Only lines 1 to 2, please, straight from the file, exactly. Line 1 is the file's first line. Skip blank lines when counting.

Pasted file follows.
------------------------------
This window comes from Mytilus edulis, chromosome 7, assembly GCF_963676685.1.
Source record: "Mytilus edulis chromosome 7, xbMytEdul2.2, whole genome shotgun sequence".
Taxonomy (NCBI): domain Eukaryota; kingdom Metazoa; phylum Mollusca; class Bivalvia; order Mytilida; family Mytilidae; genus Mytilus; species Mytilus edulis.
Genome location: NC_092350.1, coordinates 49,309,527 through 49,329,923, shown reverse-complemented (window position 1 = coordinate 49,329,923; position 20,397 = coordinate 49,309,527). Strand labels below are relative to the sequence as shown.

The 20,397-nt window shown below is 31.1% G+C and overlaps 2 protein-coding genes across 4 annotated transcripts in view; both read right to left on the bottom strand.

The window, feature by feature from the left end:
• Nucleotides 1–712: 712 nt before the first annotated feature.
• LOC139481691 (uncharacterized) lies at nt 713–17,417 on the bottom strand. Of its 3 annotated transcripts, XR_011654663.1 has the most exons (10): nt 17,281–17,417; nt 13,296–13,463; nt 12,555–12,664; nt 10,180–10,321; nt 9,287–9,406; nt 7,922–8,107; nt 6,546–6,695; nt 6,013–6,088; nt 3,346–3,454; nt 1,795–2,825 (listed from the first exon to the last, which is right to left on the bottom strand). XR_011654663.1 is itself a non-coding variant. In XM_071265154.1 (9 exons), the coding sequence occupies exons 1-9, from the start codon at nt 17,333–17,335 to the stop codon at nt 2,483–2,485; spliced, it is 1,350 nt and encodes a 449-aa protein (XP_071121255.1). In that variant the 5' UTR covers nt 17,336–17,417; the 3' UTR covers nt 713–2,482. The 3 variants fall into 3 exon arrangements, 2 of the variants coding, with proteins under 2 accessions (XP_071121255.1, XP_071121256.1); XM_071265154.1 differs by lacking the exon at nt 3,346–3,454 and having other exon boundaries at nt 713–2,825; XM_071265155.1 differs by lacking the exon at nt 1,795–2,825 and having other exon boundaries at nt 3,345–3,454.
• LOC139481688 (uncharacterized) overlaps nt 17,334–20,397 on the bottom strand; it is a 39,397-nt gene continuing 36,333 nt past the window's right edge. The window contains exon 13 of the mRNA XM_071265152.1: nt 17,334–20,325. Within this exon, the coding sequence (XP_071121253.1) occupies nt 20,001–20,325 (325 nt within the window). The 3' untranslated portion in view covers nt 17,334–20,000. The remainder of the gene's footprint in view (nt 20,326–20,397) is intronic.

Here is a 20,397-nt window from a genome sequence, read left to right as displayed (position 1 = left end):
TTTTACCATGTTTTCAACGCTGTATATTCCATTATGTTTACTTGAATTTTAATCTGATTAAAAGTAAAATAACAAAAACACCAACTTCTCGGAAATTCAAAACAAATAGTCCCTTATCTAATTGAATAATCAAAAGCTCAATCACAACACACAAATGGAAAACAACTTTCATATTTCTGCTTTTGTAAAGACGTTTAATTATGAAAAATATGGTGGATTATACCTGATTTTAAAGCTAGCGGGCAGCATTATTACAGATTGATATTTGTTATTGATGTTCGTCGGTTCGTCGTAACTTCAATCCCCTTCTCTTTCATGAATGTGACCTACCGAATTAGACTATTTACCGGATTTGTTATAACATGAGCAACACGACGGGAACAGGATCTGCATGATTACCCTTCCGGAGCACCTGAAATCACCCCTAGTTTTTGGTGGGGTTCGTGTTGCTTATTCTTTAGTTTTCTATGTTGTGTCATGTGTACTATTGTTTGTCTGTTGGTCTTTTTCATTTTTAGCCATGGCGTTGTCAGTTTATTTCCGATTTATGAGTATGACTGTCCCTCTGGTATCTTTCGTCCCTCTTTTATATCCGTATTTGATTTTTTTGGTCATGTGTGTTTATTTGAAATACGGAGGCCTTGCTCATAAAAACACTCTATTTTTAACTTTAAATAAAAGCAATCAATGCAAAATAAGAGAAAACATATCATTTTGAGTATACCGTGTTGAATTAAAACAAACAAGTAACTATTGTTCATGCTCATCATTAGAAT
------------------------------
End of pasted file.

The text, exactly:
This window comes from Mytilus edulis, chromosome 7, assembly GCF_963676685.1.
Source record: "Mytilus edulis chromosome 7, xbMytEdul2.2, whole genome shotgun sequence".